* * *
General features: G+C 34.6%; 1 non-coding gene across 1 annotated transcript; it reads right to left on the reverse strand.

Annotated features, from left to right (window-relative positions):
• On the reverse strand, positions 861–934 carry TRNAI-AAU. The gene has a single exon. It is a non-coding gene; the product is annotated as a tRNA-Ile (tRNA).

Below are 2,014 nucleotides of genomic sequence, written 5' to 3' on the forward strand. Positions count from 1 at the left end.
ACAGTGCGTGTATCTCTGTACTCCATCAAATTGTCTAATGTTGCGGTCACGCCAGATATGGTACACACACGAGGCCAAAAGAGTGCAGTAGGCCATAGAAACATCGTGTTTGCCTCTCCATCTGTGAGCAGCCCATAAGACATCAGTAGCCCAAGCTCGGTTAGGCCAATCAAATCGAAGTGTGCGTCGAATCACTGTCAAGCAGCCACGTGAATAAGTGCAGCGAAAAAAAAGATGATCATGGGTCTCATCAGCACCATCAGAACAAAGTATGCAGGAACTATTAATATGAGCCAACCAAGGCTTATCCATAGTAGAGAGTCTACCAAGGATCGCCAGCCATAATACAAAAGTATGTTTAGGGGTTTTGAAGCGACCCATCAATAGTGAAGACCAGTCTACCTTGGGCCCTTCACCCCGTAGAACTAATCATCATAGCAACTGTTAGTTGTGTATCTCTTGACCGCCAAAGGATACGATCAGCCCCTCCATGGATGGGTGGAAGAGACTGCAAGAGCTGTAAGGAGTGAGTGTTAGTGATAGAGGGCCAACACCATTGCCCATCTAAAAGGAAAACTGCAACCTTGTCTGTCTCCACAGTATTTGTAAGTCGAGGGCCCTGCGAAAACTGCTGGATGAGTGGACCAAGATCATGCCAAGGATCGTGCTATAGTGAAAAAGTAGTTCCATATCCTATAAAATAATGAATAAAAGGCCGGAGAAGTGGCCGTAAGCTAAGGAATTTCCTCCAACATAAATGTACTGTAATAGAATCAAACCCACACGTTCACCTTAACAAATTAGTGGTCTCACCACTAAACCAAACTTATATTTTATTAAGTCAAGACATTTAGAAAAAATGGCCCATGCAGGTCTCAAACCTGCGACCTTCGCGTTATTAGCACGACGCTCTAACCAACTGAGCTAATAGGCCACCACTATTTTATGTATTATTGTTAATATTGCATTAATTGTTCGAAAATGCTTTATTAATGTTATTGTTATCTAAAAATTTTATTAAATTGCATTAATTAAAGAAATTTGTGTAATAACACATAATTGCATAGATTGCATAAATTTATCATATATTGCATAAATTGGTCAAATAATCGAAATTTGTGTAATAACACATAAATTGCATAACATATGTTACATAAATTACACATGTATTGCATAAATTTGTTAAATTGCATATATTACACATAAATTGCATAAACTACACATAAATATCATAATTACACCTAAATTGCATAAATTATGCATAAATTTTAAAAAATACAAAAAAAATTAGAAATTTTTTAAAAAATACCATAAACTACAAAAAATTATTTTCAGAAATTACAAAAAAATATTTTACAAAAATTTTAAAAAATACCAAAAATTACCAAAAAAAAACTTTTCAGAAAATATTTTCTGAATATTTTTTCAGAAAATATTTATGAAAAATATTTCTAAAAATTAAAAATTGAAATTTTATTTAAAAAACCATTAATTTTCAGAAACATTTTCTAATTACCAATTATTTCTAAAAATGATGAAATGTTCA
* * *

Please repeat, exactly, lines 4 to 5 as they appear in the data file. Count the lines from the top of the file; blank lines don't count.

Below are 2,014 nucleotides of genomic sequence, written 5' to 3' on the forward strand. Positions count from 1 at the left end.
ACAGTGCGTGTATCTCTGTACTCCATCAAATTGTCTAATGTTGCGGTCACGCCAGATATGGTACACACACGAGGCCAAAAGAGTGCAGTAGGCCATAGAAACATCGTGTTTGCCTCTCCATCTGTGAGCAGCCCATAAGACATCAGTAGCCCAAGCTCGGTTAGGCCAATCAAATCGAAGTGTGCGTCGAATCACTGTCAAGCAGCCACGTGAATAAGTGCAGCGAAAAAAAAGATGATCATGGGTCTCATCAGCACCATCAGAACAAAGTATGCAGGAACTATTAATATGAGCCAACCAAGGCTTATCCATAGTAGAGAGTCTACCAAGGATCGCCAGCCATAATACAAAAGTATGTTTAGGGGTTTTGAAGCGACCCATCAATAGTGAAGACCAGTCTACCTTGGGCCCTTCACCCCGTAGAACTAATCATCATAGCAACTGTTAGTTGTGTATCTCTTGACCGCCAAAGGATACGATCAGCCCCTCCATGGATGGGTGGAAGAGACTGCAAGAGCTGTAAGGAGTGAGTGTTAGTGATAGAGGGCCAACACCATTGCCCATCTAAAAGGAAAACTGCAACCTTGTCTGTCTCCACAGTATTTGTAAGTCGAGGGCCCTGCGAAAACTGCTGGATGAGTGGACCAAGATCATGCCAAGGATCGTGCTATAGTGAAAAAGTAGTTCCATATCCTATAAAATAATGAATAAAAGGCCGGAGAAGTGGCCGTAAGCTAAGGAATTTCCTCCAACATAAATGTACTGTAATAGAATCAAACCCACACGTTCACCTTAACAAATTAGTGGTCTCACCACTAAACCAAACTTATATTTTATTAAGTCAAGACATTTAGAAAAAATGGCCCATGCAGGTCTCAAACCTGCGACCTTCGCGTTATTAGCACGACGCTCTAACCAACTGAGCTAATAGGCCACCACTATTTTATGTATTATTGTTAATATTGCATTAATTGTTCGAAAATGCTTTATTAATGTTATTGTTATCTAAAAATTTTATTAAATTGCATTAATTAAAGAAATTTGTGTAATAACACATAATTGCATAGATTGCATAAATTTATCATATATTGCATAAATTGGTCAAATAATCGAAATTTGTGTAATAACACATAAATTGCATAACATATGTTACATAAATTACACATGTATTGCATAAATTTGTTAAATTGCATATATTACACATAAATTGCATAAACTACACATAAATATCATAATTACACCTAAATTGCATAAATTATGCATAAATTTTAAAAAATACAAAAAAAATTAGAAATTTTTTAAAAAATACCATAAACTACAAAAAATTATTTTCAGAAATTACAAAAAAATATTTTACAAAAATTTTAAAAAATACCAAAAATTACCAAAAAAAAACTTTTCAGAAAATATTTTCTGAATATTTTTTCAGAAAATATTTATGAAAAATATTTCTAAAAATTAAAAATTGAAATTTTATTTAAAAAACCATTAATTTTCAGAAACATTTTCTAATTACCAATTATTTCTAAAAATGATGAAATGTTCA